In Britain, Public Workers Strike Over Pension Cuts
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Britain's labor unions admit they don't actually know how many people are taking part in today's mass one day strike there. All they know is it's big. They think the last time the U.K. saw a protest of this size was back in 1979. They also think up to two million people walked off the job today.
As NPR's Philip Reeves reports, at least one thing is for certain. Today's protest signifies growing tension over Britain's sweeping austerity program.
PHILIP REEVES, BYLINE: This is a scene that London hasn't often in recent years witnessed. A tide of indignation, people marching through the stately heart of the city. It's mid-afternoon on a chilly winter's day. Tens of thousands walk through the middle of Britain's capital. They're carrying banners. They're blowing whistles. They're waving flags.
There are people who you might call the backbone of the British workforce who've gathered here, people from the health service, teachers, university professors, people who work in libraries, all of them out in the street today here and in many other parts of Britain.
For months now, there's been a wave of strikes around Europe. Today was Britain's turn. This is a one-day strike by public sector workers. They're not bringing the nation to a standstill, but they are causing significant disruption. Most schools were shut today. Hospitals are open, but tens of thousands of non-emergency operations have been cancelled. In some areas, transport services are being hit.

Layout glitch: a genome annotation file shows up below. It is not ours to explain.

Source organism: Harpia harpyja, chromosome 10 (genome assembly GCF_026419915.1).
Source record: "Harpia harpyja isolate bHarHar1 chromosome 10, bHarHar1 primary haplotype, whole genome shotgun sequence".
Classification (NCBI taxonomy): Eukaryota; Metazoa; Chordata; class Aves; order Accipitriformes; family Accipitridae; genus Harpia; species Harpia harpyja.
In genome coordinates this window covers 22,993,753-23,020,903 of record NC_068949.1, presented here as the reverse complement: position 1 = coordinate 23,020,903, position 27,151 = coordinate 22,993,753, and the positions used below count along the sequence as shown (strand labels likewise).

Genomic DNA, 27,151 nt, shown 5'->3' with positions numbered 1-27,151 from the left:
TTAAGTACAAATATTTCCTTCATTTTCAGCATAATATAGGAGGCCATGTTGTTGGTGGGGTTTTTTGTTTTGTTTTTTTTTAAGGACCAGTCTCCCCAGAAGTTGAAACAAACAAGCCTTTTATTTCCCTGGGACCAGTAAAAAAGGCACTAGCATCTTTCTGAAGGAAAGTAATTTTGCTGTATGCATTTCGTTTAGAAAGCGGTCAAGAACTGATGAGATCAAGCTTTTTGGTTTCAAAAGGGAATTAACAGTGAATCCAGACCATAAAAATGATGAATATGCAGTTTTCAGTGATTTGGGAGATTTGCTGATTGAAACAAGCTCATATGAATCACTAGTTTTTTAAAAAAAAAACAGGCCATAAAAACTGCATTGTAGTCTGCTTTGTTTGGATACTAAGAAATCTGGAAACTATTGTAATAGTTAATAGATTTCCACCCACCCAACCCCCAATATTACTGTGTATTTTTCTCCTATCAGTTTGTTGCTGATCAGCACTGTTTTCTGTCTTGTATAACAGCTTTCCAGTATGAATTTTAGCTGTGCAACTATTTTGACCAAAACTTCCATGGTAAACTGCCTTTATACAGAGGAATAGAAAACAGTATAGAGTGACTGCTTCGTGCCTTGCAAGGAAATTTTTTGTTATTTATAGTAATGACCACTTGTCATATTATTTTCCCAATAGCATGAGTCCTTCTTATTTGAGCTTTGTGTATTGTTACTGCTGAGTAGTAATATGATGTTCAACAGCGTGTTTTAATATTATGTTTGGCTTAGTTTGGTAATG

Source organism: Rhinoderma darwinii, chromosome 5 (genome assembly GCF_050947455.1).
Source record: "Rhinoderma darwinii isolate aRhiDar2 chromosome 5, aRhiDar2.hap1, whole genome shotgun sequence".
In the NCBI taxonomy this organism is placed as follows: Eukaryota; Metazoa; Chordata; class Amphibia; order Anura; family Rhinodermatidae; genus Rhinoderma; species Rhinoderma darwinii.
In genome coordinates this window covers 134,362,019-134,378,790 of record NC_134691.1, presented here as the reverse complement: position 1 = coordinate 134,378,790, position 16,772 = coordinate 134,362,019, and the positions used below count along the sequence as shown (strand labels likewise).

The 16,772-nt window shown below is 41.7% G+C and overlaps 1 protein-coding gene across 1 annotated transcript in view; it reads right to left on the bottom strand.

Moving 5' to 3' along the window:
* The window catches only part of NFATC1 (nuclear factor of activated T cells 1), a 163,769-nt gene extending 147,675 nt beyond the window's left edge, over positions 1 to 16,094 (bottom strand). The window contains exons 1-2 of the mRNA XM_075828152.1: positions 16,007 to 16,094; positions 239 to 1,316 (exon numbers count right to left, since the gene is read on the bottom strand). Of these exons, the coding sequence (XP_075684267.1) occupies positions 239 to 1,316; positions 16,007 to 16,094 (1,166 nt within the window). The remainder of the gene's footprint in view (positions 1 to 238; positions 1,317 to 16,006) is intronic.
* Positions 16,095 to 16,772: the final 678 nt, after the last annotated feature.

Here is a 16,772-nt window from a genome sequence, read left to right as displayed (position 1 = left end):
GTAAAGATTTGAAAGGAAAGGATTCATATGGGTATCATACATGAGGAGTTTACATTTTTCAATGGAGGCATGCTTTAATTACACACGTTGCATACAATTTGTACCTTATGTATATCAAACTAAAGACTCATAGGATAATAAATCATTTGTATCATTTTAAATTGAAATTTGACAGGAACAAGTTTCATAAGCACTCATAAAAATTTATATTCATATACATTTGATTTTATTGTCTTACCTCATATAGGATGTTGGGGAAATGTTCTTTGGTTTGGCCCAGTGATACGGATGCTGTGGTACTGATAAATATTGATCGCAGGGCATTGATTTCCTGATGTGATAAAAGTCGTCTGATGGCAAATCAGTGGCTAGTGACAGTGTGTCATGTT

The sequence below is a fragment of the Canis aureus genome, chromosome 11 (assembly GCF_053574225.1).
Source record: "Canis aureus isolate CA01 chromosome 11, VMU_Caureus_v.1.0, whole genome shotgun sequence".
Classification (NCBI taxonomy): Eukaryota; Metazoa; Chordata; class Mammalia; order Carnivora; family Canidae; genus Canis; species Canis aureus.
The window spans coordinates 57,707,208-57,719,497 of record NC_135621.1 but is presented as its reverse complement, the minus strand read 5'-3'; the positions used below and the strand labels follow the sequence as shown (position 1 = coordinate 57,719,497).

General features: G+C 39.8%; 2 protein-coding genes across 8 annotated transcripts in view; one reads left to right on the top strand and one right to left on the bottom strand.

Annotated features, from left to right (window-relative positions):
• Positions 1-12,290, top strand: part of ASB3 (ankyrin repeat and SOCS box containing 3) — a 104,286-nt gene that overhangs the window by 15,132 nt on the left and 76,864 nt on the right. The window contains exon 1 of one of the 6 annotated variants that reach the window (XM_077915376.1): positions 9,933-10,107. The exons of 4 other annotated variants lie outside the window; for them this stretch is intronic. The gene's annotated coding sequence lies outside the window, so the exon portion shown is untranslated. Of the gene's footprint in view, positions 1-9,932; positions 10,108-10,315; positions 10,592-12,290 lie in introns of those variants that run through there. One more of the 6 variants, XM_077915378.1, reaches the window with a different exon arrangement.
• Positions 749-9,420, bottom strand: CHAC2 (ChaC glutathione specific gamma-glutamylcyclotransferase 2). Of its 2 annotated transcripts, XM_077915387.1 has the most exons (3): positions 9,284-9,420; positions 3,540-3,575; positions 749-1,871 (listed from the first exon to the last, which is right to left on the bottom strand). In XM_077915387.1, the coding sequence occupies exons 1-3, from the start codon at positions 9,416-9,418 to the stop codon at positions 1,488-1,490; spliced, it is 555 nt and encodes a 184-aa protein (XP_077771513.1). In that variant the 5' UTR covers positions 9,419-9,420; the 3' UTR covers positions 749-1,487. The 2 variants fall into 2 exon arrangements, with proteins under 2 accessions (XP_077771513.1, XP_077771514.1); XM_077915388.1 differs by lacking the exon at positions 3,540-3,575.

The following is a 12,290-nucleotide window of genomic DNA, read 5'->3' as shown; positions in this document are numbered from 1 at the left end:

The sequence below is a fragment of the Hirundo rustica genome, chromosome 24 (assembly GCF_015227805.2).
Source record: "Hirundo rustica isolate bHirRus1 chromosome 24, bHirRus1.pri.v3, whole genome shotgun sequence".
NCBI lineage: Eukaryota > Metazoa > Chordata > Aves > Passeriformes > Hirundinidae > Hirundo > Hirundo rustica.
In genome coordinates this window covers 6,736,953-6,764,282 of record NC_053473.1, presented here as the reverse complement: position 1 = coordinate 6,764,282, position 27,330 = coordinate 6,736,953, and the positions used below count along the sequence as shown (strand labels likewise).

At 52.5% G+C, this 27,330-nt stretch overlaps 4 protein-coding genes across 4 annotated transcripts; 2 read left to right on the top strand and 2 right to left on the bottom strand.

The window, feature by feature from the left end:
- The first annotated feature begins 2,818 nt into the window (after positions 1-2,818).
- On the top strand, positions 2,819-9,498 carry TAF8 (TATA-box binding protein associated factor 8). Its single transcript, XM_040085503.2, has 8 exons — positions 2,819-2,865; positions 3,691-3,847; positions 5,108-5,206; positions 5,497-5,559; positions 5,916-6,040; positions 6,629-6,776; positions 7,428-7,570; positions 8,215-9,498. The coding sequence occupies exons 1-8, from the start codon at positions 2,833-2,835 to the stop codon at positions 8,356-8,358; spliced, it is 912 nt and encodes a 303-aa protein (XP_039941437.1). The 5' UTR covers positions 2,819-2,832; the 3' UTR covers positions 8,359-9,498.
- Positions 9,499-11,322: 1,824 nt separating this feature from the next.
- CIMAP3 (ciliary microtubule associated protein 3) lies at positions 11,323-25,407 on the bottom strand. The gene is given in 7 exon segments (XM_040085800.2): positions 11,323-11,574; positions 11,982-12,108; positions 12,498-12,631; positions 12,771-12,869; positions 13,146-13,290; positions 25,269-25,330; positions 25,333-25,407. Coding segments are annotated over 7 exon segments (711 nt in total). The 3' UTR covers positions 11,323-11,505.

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REEVES: In Parliament, Prime Minister David Cameron was disparaging about the strike.
DAVID CAMERON: Less than a third of the civil services actually striking. In our borders, the early signs are the contingency measures are minimizing the impact. We have full cover in terms of ambulance services and only 18 out of 900 job centers have closed. So, despite the disappointment of the party opposite that support irresponsible, damaging strikes, it looks like something of a damp squib.
WILL GILLEY: Well, they would say that, wouldn't they? I wouldn't call it a damp squib at all.
REEVES: Will Gilley is from Unite, Britain's largest union. Today's dispute is about pensions. Britain's government's asking public sector workers to pay more and work for longer for their pensions. It says, with a population that's living longer and an economy in trouble, it just can't afford such generous retirement packages anymore.
Gilley says public sector employees are not usually well paid and they're determined to fight to protect their rights.
GILLEY: I mean, I think this is a good demonstration of the determination of our members about how they feel about the situation they're in with regard to their pensions. And it's the first time in a long time, 25 - more than 25 years, where health workers have taken industrial action.
REEVES: One of those health workers is Beverley Wallace. She's never been on strike before today. Walking out wasn't a difficult decision, she says.
BEVERLEY WALLACE: You wouldn't sit down and let somebody rob you and just hand them over the money. You have to do something in defense of yourself. And, to me, that's why it's worth taking this day where we're all losing pay, but we think it's worth it for the fact that our pensions in 20 or 30 years time have to be livable. We have to be able to survive on it.
REEVES: Britain yesterday revealed that it's way behind with its deficit cutting program, thanks partly to the euro's own crisis. There will be at least six more years of austerity. That means Britain, like much of Europe, faces a new era of confrontation between government and the labor force.
Philip Reeves, NPR News, London.
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